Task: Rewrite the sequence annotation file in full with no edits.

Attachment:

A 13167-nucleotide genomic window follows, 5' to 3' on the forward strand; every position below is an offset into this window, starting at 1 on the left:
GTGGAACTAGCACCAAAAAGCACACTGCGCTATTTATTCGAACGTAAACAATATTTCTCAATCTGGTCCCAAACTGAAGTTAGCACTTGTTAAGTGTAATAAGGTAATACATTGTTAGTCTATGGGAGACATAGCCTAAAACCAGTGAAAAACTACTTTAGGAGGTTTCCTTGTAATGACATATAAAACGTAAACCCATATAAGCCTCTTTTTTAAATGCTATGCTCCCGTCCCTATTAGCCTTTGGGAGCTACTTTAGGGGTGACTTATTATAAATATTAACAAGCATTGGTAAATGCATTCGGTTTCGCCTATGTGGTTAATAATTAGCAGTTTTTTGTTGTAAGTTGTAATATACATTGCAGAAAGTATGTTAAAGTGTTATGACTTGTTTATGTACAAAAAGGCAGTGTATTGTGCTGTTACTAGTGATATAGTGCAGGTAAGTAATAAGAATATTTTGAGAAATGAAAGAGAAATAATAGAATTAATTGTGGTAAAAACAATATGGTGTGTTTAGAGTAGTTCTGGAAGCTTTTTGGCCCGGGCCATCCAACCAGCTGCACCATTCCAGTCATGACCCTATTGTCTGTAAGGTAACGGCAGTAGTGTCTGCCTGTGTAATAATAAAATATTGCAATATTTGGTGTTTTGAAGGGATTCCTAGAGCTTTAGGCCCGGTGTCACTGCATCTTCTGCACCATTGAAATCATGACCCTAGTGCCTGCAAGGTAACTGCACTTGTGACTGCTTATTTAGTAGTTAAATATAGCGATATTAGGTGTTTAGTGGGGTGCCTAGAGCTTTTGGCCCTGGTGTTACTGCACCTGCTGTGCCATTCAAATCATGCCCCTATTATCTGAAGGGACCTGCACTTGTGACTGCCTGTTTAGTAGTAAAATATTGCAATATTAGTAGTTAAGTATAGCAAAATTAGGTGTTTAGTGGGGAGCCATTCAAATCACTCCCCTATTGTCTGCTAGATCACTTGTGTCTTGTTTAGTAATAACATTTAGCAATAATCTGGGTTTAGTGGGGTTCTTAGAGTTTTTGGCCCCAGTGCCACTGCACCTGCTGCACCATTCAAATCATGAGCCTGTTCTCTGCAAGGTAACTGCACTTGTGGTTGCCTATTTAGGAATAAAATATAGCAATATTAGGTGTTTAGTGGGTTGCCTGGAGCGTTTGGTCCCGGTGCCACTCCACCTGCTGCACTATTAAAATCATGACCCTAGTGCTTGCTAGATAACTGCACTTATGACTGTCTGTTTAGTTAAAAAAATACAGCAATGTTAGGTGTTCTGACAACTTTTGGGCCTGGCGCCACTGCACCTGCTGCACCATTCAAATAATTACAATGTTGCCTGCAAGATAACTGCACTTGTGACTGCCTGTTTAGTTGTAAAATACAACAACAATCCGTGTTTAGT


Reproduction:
A 13167-nucleotide genomic window follows, 5' to 3' on the forward strand; every position below is an offset into this window, starting at 1 on the left:
GTGGAACTAGCACCAAAAAGCACACTGCGCTATTTATTCGAACGTAAACAATATTTCTCAATCTGGTCCCAAACTGAAGTTAGCACTTGTTAAGTGTAATAAGGTAATACATTGTTAGTCTATGGGAGACATAGCCTAAAACCAGTGAAAAACTACTTTAGGAGGTTTCCTTGTAATGACATATAAAACGTAAACCCATATAAGCCTCTTTTTTAAATGCTATGCTCCCGTCCCTATTAGCCTTTGGGAGCTACTTTAGGGGTGACTTATTATAAATATTAACAAGCATTGGTAAATGCATTCGGTTTCGCCTATGTGGTTAATAATTAGCAGTTTTTTGTTGTAAGTTGTAATATACATTGCAGAAAGTATGTTAAAGTGTTATGACTTGTTTATGTACAAAAAGGCAGTGTATTGTGCTGTTACTAGTGATATAGTGCAGGTAAGTAATAAGAATATTTTGAGAAATGAAAGAGAAATAATAGAATTAATTGTGGTAAAAACAATATGGTGTGTTTAGAGTAGTTCTGGAAGCTTTTTGGCCCGGGCCATCCAACCAGCTGCACCATTCCAGTCATGACCCTATTGTCTGTAAGGTAACGGCAGTAGTGTCTGCCTGTGTAATAATAAAATATTGCAATATTTGGTGTTTTGAAGGGATTCCTAGAGCTTTAGGCCCGGTGTCACTGCATCTTCTGCACCATTGAAATCATGACCCTAGTGCCTGCAAGGTAACTGCACTTGTGACTGCTTATTTAGTAGTTAAATATAGCGATATTAGGTGTTTAGTGGGGTGCCTAGAGCTTTTGGCCCTGGTGTTACTGCACCTGCTGTGCCATTCAAATCATGCCCCTATTATCTGAAGGGACCTGCACTTGTGACTGCCTGTTTAGTAGTAAAATATTGCAATATTAGTAGTTAAGTATAGCAAAATTAGGTGTTTAGTGGGGAGCCATTCAAATCACTCCCCTATTGTCTGCTAGATCACTTGTGTCTTGTTTAGTAATAACATTTAGCAATAATCTGGGTTTAGTGGGGTTCTTAGAGTTTTTGGCCCCAGTGCCACTGCACCTGCTGCACCATTCAAATCATGAGCCTGTTCTCTGCAAGGTAACTGCACTTGTGGTTGCCTATTTAGGAATAAAATATAGCAATATTAGGTGTTTAGTGGGTTGCCTGGAGCGTTTGGTCCCGGTGCCACTCCACCTGCTGCACTATTAAAATCATGACCCTAGTGCTTGCTAGATAACTGCACTTATGACTGTCTGTTTAGTTAAAAAAATACAGCAATGTTAGGTGTTCTGACAACTTTTGGGCCTGGCGCCACTGCACCTGCTGCACCATTCAAATAATTACAATGTTGCCTGCAAGATAACTGCACTTGTGACTGCCTGTTTAGTTGTAAAATACAACAACAATCCGTGTTTAGT